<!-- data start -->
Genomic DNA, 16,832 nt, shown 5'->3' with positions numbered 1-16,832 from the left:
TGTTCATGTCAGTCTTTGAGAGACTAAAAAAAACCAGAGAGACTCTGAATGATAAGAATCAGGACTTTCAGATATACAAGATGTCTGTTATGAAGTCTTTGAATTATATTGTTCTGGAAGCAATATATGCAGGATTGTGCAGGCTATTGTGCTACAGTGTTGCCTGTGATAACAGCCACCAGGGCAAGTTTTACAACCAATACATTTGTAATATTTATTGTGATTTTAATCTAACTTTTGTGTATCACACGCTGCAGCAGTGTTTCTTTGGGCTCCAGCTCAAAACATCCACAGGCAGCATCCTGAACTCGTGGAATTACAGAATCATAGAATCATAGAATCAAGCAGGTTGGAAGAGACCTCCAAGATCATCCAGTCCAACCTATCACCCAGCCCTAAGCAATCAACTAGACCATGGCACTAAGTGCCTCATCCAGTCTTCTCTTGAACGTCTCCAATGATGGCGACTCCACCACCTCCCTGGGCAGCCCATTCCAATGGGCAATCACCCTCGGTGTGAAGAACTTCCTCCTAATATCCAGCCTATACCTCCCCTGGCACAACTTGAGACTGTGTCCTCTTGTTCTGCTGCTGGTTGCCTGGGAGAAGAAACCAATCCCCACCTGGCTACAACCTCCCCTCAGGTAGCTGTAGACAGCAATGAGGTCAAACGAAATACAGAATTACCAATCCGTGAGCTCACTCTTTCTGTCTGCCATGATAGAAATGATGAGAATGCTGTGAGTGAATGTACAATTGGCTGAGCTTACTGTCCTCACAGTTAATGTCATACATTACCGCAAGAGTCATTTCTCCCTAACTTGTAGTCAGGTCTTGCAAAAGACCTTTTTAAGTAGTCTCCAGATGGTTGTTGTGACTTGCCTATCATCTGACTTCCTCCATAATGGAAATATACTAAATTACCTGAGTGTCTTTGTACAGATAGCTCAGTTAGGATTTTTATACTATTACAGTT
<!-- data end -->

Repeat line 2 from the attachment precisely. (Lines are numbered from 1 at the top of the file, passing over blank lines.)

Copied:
TGTTCATGTCAGTCTTTGAGAGACTAAAAAAAACCAGAGAGACTCTGAATGATAAGAATCAGGACTTTCAGATATACAAGATGTCTGTTATGAAGTCTTTGAATTATATTGTTCTGGAAGCAATATATGCAGGATTGTGCAGGCTATTGTGCTACAGTGTTGCCTGTGATAACAGCCACCAGGGCAAGTTTTACAACCAATACATTTGTAATATTTATTGTGATTTTAATCTAACTTTTGTGTATCACACGCTGCAGCAGTGTTTCTTTGGGCTCCAGCTCAAAACATCCACAGGCAGCATCCTGAACTCGTGGAATTACAGAATCATAGAATCATAGAATCAAGCAGGTTGGAAGAGACCTCCAAGATCATCCAGTCCAACCTATCACCCAGCCCTAAGCAATCAACTAGACCATGGCACTAAGTGCCTCATCCAGTCTTCTCTTGAACGTCTCCAATGATGGCGACTCCACCACCTCCCTGGGCAGCCCATTCCAATGGGCAATCACCCTCGGTGTGAAGAACTTCCTCCTAATATCCAGCCTATACCTCCCCTGGCACAACTTGAGACTGTGTCCTCTTGTTCTGCTGCTGGTTGCCTGGGAGAAGAAACCAATCCCCACCTGGCTACAACCTCCCCTCAGGTAGCTGTAGACAGCAATGAGGTCAAACGAAATACAGAATTACCAATCCGTGAGCTCACTCTTTCTGTCTGCCATGATAGAAATGATGAGAATGCTGTGAGTGAATGTACAATTGGCTGAGCTTACTGTCCTCACAGTTAATGTCATACATTACCGCAAGAGTCATTTCTCCCTAACTTGTAGTCAGGTCTTGCAAAAGACCTTTTTAAGTAGTCTCCAGATGGTTGTTGTGACTTGCCTATCATCTGACTTCCTCCATAATGGAAATATACTAAATTACCTGAGTGTCTTTGTACAGATAGCTCAGTTAGGATTTTTATACTATTACAGTT